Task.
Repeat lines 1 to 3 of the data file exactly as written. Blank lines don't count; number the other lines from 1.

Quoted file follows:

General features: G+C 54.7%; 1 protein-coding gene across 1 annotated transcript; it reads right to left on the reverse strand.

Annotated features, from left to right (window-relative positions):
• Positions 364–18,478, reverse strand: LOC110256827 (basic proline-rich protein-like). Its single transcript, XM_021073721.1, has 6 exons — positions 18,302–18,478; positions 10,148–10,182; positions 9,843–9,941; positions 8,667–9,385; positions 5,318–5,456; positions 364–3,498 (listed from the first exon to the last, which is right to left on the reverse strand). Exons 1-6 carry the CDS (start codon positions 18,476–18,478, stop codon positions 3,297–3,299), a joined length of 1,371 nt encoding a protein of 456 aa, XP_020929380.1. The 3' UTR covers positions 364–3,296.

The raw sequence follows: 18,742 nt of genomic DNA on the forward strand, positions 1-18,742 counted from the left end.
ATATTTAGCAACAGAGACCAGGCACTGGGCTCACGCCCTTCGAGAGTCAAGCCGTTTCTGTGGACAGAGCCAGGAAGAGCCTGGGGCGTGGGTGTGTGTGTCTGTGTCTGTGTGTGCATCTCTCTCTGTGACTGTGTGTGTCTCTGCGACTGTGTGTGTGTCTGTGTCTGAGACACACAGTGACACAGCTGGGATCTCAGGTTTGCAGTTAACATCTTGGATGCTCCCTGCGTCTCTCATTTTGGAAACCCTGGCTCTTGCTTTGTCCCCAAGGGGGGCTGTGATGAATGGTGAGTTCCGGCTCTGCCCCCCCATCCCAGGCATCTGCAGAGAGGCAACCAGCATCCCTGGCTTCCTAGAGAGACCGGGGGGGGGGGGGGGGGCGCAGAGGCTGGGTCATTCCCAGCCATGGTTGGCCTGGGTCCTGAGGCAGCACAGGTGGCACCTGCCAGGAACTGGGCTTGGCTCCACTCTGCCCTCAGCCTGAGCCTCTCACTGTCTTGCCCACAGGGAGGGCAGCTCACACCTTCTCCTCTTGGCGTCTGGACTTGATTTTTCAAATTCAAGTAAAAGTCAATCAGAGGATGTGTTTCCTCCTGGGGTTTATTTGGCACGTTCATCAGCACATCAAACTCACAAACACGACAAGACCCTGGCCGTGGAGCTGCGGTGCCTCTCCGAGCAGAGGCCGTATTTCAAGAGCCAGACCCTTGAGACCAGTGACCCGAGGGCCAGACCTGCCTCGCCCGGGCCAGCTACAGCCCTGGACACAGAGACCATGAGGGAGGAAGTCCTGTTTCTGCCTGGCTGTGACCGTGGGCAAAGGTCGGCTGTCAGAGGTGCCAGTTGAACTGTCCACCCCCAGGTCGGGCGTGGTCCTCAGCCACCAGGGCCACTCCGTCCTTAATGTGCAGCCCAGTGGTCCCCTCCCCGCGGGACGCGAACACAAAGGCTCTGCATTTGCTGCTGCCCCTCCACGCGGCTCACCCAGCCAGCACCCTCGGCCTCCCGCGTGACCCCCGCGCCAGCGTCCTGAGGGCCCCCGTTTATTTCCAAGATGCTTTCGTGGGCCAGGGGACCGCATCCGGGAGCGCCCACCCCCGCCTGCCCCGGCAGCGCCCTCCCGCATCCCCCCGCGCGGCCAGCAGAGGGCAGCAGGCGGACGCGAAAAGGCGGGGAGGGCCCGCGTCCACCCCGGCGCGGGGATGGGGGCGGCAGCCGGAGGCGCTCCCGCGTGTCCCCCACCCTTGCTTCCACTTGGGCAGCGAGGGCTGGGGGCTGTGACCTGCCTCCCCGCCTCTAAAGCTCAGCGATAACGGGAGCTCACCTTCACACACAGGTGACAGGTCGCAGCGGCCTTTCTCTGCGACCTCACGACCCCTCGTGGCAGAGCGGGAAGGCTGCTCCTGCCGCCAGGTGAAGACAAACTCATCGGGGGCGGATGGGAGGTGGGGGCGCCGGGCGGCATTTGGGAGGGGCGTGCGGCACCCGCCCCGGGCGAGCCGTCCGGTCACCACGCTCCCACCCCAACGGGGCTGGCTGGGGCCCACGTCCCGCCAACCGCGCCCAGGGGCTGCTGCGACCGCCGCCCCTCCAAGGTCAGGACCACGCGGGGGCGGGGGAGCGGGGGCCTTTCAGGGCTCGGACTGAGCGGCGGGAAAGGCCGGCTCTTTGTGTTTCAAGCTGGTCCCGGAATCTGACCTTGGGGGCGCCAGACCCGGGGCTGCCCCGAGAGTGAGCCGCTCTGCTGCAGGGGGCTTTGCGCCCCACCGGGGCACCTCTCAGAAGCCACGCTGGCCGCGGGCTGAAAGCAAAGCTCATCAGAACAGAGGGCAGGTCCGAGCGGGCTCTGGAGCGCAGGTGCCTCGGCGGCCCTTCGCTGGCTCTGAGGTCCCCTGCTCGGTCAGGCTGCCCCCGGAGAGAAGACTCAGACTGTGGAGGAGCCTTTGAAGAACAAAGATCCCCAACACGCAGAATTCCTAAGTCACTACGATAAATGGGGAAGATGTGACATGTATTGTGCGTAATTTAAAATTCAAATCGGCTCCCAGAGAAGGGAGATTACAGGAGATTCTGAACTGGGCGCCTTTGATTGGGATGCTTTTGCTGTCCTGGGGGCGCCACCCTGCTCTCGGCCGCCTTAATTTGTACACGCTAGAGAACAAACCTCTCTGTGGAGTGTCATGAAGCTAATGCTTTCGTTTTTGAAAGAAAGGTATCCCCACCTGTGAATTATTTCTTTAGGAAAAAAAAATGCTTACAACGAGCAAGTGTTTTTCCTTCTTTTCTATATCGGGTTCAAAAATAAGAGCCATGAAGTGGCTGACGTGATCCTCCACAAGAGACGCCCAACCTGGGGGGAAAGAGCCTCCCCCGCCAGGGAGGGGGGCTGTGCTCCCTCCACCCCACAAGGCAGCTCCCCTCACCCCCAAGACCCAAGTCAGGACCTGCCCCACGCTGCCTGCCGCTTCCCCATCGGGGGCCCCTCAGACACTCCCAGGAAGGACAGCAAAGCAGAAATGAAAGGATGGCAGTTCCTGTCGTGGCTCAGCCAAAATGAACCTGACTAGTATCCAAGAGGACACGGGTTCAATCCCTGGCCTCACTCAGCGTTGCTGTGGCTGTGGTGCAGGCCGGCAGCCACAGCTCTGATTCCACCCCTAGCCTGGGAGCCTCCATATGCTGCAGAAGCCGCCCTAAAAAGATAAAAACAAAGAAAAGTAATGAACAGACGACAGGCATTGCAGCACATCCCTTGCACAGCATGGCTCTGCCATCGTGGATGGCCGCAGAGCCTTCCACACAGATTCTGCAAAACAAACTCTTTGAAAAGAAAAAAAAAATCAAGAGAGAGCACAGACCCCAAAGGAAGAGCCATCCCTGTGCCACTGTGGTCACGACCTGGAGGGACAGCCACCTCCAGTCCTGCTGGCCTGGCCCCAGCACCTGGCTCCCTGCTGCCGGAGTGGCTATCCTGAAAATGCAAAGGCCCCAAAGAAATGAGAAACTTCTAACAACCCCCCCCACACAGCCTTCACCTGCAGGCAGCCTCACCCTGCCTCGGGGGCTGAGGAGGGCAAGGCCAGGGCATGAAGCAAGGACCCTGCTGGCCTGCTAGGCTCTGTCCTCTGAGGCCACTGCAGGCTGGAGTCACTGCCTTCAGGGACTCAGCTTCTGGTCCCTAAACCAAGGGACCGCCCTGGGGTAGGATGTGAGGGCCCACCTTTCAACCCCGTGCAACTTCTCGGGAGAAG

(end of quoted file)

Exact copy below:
General features: G+C 54.7%; 1 protein-coding gene across 1 annotated transcript; it reads right to left on the reverse strand.

Annotated features, from left to right (window-relative positions):
• Positions 364–18,478, reverse strand: LOC110256827 (basic proline-rich protein-like). Its single transcript, XM_021073721.1, has 6 exons — positions 18,302–18,478; positions 10,148–10,182; positions 9,843–9,941; positions 8,667–9,385; positions 5,318–5,456; positions 364–3,498 (listed from the first exon to the last, which is right to left on the reverse strand). Exons 1-6 carry the CDS (start codon positions 18,476–18,478, stop codon positions 3,297–3,299), a joined length of 1,371 nt encoding a protein of 456 aa, XP_020929380.1. The 3' UTR covers positions 364–3,296.